Local Black History Makers celebrated at event
Published 5:29 pm Monday, February 20, 2023
By JOYANNA LOVE | Managing Editor
West End Neighborhood Watch celebrated local black history on Feb. 19 with recognition of those who have contributed to making Chilton County a better place and been trailblazers for future generations.
Young people joined the celebration through musical presentations.
“This has been a huge learning experience for me in learning about Chilton County’s black history,” organizer Francine Lewis said in the event program. “This journey has introduced me to some great individuals from all walks of life.”
Her hope is that the events inspire the young people present.
The recognitions began with memories of Emma McCall and Jessie Binion, two West End Neighborhood Watch members who had passed away in the last year, honoring them for their service.
“Her sweet welcoming spirit was unmatched,” Annie Varner said of McCall. “She was a loving person who loved everyone. She welcomed everyone to her home and fed them as if they were her own. She was a faithful servant of her church and this community.”
Velma Tinsley recounted how Binion got her involved in the neighborhood watch.
“Ms. Jessie always showed up ready to help … West End Neighborhood Watch lost a true visionary of our organization,” Tinsley said. “She is greatly missed by so many. She not only left a beautiful legacy to us in Neighborhood Watch, but also to her family and loved ones. West End Neighborhood Watch will continue to strive to make her proud of the work we are doing.”
Councilman Awlahjaday Agee presented the families with a plaque of recognition on behalf of the city.
The annual Gussie Saxon Founders’ Day Award was presented to Herman Washington.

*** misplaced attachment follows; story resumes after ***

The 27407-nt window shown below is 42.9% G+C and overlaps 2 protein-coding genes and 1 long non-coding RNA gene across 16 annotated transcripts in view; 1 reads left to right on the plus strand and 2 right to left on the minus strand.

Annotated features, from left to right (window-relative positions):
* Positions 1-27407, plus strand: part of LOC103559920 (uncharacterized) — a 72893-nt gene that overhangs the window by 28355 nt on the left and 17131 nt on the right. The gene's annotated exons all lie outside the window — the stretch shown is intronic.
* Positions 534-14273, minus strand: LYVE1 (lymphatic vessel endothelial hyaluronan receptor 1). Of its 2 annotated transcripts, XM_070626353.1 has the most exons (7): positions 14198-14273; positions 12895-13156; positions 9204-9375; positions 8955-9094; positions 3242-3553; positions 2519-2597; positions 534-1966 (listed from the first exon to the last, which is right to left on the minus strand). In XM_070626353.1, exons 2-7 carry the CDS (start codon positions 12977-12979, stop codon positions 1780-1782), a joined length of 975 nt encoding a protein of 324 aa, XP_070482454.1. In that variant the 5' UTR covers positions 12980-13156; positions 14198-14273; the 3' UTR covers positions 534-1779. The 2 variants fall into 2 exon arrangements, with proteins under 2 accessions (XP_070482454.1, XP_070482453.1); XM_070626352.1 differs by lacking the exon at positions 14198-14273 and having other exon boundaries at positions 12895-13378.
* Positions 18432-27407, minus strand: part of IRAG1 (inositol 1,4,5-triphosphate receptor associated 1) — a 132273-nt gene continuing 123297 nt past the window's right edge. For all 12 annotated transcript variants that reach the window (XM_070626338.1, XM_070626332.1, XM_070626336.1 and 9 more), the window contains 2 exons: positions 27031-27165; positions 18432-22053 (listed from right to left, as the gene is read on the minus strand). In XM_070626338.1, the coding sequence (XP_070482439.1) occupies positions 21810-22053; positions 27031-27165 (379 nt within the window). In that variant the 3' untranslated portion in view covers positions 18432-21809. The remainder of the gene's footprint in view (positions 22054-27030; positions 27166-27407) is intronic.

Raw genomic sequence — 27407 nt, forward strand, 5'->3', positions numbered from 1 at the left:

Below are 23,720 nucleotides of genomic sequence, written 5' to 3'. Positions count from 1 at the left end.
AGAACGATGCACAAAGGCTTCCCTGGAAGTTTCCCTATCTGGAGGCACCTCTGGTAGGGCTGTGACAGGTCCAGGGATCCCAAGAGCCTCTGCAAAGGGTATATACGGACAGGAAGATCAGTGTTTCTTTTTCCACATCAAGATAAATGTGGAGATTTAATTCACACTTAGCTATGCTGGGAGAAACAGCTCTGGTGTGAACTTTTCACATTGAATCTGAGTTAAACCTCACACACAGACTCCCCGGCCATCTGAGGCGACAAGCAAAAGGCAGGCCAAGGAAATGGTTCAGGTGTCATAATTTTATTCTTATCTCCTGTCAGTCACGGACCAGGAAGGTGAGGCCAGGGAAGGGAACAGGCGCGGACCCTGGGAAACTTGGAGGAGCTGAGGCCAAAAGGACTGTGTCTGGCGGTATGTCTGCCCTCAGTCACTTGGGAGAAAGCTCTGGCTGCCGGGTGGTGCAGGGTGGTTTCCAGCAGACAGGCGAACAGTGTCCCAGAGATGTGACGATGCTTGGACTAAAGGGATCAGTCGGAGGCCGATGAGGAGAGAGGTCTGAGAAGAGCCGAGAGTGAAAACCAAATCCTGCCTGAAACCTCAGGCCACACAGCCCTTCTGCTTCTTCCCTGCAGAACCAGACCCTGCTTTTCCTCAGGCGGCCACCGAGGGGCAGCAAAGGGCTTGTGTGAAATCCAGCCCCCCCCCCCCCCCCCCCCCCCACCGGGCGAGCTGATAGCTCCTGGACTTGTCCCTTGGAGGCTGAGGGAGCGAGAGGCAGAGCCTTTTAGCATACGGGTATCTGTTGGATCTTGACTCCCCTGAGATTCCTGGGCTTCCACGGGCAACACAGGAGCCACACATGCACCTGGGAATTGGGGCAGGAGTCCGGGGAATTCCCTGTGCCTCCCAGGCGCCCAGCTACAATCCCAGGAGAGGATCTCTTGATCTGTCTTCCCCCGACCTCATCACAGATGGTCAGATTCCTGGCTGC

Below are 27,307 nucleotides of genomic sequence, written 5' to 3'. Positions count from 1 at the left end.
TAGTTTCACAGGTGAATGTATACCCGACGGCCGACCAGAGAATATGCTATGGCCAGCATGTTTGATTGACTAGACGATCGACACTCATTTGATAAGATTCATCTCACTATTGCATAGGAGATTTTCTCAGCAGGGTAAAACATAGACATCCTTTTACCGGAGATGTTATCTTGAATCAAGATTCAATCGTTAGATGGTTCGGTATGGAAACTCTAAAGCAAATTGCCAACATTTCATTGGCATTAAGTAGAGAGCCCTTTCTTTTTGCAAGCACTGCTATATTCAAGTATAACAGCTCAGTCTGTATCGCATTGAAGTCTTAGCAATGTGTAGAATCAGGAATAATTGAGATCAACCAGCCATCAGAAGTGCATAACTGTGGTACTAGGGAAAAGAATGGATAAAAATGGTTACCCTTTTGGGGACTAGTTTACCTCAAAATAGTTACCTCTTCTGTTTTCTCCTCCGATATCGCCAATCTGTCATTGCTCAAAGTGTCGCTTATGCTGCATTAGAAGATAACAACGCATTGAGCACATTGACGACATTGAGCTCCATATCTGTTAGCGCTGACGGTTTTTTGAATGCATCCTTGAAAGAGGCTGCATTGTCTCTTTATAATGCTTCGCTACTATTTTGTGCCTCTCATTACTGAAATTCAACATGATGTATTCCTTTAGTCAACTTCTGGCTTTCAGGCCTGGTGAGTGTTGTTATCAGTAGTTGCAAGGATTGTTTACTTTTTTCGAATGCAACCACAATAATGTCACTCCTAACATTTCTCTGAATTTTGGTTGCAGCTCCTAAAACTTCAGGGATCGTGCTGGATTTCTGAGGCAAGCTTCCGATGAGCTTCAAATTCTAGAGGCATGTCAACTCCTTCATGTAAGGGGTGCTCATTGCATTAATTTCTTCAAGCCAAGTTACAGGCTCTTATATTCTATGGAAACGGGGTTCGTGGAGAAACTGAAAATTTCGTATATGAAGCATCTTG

Washington taught agriscience for 34 years and served as president for the local teacher association. He also had a career as a professional tennis player. He contributed to the community through coaching tennis, leading Boy Scouts and serving as a past president of the Chamber of Commerce, Marlon Harton said as he presented the award.
Lee Jones also received special recognition for her work with West End Neighborhood Watch as the only living founding member. She is still active within the group.
Community leaders were recognized in a number of categories. Pastor Orlando Week was the religion honoree for his work with local youth. Robert Binion, who was influential in having a street in the West End community renamed for Martin Luther King Jr., and Lucy Binion, the first black person to be appointed to the Chilton County Board of Registars, were honored as community leaders for their work in leading the local Martin Luther King Jr. parade. Education honorees included Margaret Cooper, Lenora Price, Warrene Wilson-Chaney and the first Black head football coach at Chilton County High School Marvin Morton. Business and Entrepreneur honorees included U.S. Air Force communications veteran and AT&T leader Audrey Kennedy, Tondia Wilson and Tracy Frazier. Next Level Successor honorees who continued the black legacy in their field included Ernest Abercrombie, Kimberly Floyd-Craig and Kendra Williams. Government worker honorees included U.S. Navy veteran and Chilton County Commission Human Resources director Terry Hinton, Winiferd Garner for her career at the Alabama Department of Human Resources and the first black registered nurse at the Chilton County Health Department Ludean Hicks. Military honorees present were U.S. Army veterans Rex Ray, Dwight Swindle and Carl Zeigler.